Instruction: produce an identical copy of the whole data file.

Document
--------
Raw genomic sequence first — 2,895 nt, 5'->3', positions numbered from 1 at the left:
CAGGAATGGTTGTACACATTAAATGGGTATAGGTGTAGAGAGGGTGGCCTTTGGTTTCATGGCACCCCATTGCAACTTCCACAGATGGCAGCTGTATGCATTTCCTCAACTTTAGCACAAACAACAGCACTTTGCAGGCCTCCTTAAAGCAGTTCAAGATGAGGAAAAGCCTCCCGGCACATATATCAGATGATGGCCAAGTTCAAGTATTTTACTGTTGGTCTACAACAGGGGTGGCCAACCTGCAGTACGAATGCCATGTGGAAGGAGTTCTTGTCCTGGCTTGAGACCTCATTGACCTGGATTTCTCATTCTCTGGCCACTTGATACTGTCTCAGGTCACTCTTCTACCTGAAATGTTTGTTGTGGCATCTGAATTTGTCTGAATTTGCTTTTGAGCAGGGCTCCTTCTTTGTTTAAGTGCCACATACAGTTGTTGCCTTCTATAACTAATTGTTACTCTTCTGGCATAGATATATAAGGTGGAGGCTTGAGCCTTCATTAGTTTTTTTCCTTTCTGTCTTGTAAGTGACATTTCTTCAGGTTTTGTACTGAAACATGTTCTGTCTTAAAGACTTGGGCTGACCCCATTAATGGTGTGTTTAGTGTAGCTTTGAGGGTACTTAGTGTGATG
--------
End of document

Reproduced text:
Raw genomic sequence first — 2,895 nt, 5'->3', positions numbered from 1 at the left:
CAGGAATGGTTGTACACATTAAATGGGTATAGGTGTAGAGAGGGTGGCCTTTGGTTTCATGGCACCCCATTGCAACTTCCACAGATGGCAGCTGTATGCATTTCCTCAACTTTAGCACAAACAACAGCACTTTGCAGGCCTCCTTAAAGCAGTTCAAGATGAGGAAAAGCCTCCCGGCACATATATCAGATGATGGCCAAGTTCAAGTATTTTACTGTTGGTCTACAACAGGGGTGGCCAACCTGCAGTACGAATGCCATGTGGAAGGAGTTCTTGTCCTGGCTTGAGACCTCATTGACCTGGATTTCTCATTCTCTGGCCACTTGATACTGTCTCAGGTCACTCTTCTACCTGAAATGTTTGTTGTGGCATCTGAATTTGTCTGAATTTGCTTTTGAGCAGGGCTCCTTCTTTGTTTAAGTGCCACATACAGTTGTTGCCTTCTATAACTAATTGTTACTCTTCTGGCATAGATATATAAGGTGGAGGCTTGAGCCTTCATTAGTTTTTTTCCTTTCTGTCTTGTAAGTGACATTTCTTCAGGTTTTGTACTGAAACATGTTCTGTCTTAAAGACTTGGGCTGACCCCATTAATGGTGTGTTTAGTGTAGCTTTGAGGGTACTTAGTGTGATG